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This week in #HoverboardCrime: Hover and punishment

Our long national nightmare continues.


Miles Klee

Internet Culture

Published Apr 9, 2016   Updated May 26, 2021, 11:22 pm CDT

Every great civilization arrives at its tipping point. Perhaps it begins to decay under the weight of an insupportable caste system. Or perhaps it finds itself forced to reckon with imperialist invaders. In some cases, an intellectual revolution rewrites the rules that undergird society.

In our case, it’s fucking hoverboards.

Can there be any doubt that these hands-free gyroscopic scooters signal the end of the great neoliberal experiment? We’re talking about devices that routinely catch firetempt priests to sininjure boxing champions, and cause movie-star freakouts on airplanes. There are only two ways the future can unfold: Either we survive, or the hoverboards do.

And to be honest, right now, the hoverboards are winning. As we continue to hurtle down the path of economic ruin, indescribably bad presidential politics, and ultimate annihilation, it seems all but certain that by the end of the year, these things will be rolling over our graves. 

  • San Antonio — March 31: The headline “Brave employee tackles hoverboard thief” raises some questions. First of all: Is it actually “brave” to attack an armed thief with two accomplices waiting for him in a car outside just so he doesn’t abscond with a few hundred dollars’ worth of novelty toys, or was it just on this dude’s bucket list? “I took him down to the ground and there was a couple of customers there,” explained Devin Bolden. “I had so much adrenaline running, I can’t really remember what happened. But someone said he had a gun, so I was just trying to hold him down for as long as I can.” Like, good job, sorta—your heroism in foiling this heist should definitely bump up your cell phone store’s shitty Yelp rating—but we can’t help assuming you were waiting for any excuse at all to deck a customer. Next time, go for the lady who keeps dropping off Jehova’s Witness brochures. 
  • Union, South Carolina — April 1: Police detained the second of two men they suspect robbed a man and his 13-year-old daughter of their hoverboards, a bit of #HoverboardCrime we reported on last week. (So in answer to your question: No, #HoverboardCrime doesn’t pay.) It is hoped that the jury in their trial will be allowed to ride the evidence.
  • Clearwater, Florida — April 3: The U.K. is the European capital of #HoverboardCrime, as one infamous shoplifting case demonstrated. But that didn’t stop the British rags from guffawing about a Florida man who tried to make his getaway on a device “with a top speed of just over 10mph.” The Telegraph noted that police “approached Jerome Antoine Dennis… after noticing the smell of marijuana”—it is, of course, impossible to enjoy hoverboarding unless heavily intoxicated—and apprehended their suspect, who was out on bond for cocaine possession, after he’d given up on the hands-free scooter to continue his escape on foot. Were hoverboards created by neoconservatives at the highest level of government to escalate the War on Drugs? We’re not saying that, but also, yes we are. The cops did not disclose “whether the hoverboard was impounded,” which means they are currently riding it around the station, and someone is going to knock the coffee machine over in five, four, three, two… Goddammit, Rodney.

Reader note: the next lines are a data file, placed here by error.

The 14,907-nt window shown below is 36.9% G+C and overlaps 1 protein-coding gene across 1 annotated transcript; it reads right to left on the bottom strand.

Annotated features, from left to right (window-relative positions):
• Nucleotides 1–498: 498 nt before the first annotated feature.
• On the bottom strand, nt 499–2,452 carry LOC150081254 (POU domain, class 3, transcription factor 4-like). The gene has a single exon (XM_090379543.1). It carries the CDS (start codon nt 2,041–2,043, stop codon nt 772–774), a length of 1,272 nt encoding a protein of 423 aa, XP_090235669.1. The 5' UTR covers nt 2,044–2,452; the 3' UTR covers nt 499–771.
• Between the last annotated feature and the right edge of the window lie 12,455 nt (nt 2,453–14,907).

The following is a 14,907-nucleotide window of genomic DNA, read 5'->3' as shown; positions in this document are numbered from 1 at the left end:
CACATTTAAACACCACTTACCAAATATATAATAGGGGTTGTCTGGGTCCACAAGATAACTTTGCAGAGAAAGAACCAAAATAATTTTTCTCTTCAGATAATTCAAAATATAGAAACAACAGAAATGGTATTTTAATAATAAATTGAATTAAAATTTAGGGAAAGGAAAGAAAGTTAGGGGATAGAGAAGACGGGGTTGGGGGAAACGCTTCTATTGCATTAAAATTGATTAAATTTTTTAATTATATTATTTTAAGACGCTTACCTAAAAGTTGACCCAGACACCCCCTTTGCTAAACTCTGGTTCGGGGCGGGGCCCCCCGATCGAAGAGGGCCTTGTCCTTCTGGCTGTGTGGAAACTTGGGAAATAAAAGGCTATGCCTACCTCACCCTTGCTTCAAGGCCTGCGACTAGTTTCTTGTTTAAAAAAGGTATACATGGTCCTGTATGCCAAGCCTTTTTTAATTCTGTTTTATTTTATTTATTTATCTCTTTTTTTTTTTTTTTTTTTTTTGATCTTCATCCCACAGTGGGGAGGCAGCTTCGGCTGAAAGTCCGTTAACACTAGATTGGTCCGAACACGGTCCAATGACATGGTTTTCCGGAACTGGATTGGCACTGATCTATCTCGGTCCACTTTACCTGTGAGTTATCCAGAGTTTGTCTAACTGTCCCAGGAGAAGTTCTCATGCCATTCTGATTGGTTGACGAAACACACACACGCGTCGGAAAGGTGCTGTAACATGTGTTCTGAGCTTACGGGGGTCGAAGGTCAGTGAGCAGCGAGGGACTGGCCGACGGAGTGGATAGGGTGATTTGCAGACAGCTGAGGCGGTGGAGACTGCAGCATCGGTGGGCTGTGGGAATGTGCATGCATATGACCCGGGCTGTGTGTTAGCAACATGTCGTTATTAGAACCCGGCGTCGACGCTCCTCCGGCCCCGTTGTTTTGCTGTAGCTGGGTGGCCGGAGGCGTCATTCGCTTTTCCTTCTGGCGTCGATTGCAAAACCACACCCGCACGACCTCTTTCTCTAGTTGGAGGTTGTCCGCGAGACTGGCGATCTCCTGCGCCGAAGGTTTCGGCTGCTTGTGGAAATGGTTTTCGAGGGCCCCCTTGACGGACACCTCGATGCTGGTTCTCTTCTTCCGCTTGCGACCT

• Arlington, Virginia — April 4: Finally, mainstream media is getting into moral panic mode about this stuff: “In one of the most brazen crimes imaginable,” Arlington Patch breathlessly reported, “a man robbed a child of a hoverboard on 23rd Street in downtown Crystal City in the middle of the day.” It’s a shame Devin Bolden wasn’t around to brazenly tackle this brazen thief while a bunch of useless bystanders brazenly looked on. But perhaps this way the kid will learn a valuable lesson: Never go outside, especially not in the middle of the day.
  • Springfield, Massachusetts — April 5: Two fugitives from Connecticut (Mark F. Fitzgibbon, 31, and Ramon Rodriguez, 34) were arrested and charged with robbing a collectibles store several weeks ago. Per Mass Live, “[t]he owner told police that several items were taken during the January break-in including televisions, some video game control systems and at least one hoverboard.” Hold up, there. At least one hoverboard? Are they hard to count? Had this dude not been doing his regular hoverboard inventory? Is he… embezzling hoverboards? Definitely set a Google Alert for “Small-town Connecticut mayor exposed in hoverboard bribery scandal.” This could get messy. 
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*First Published: Apr 9, 2016, 12:00 pm CDT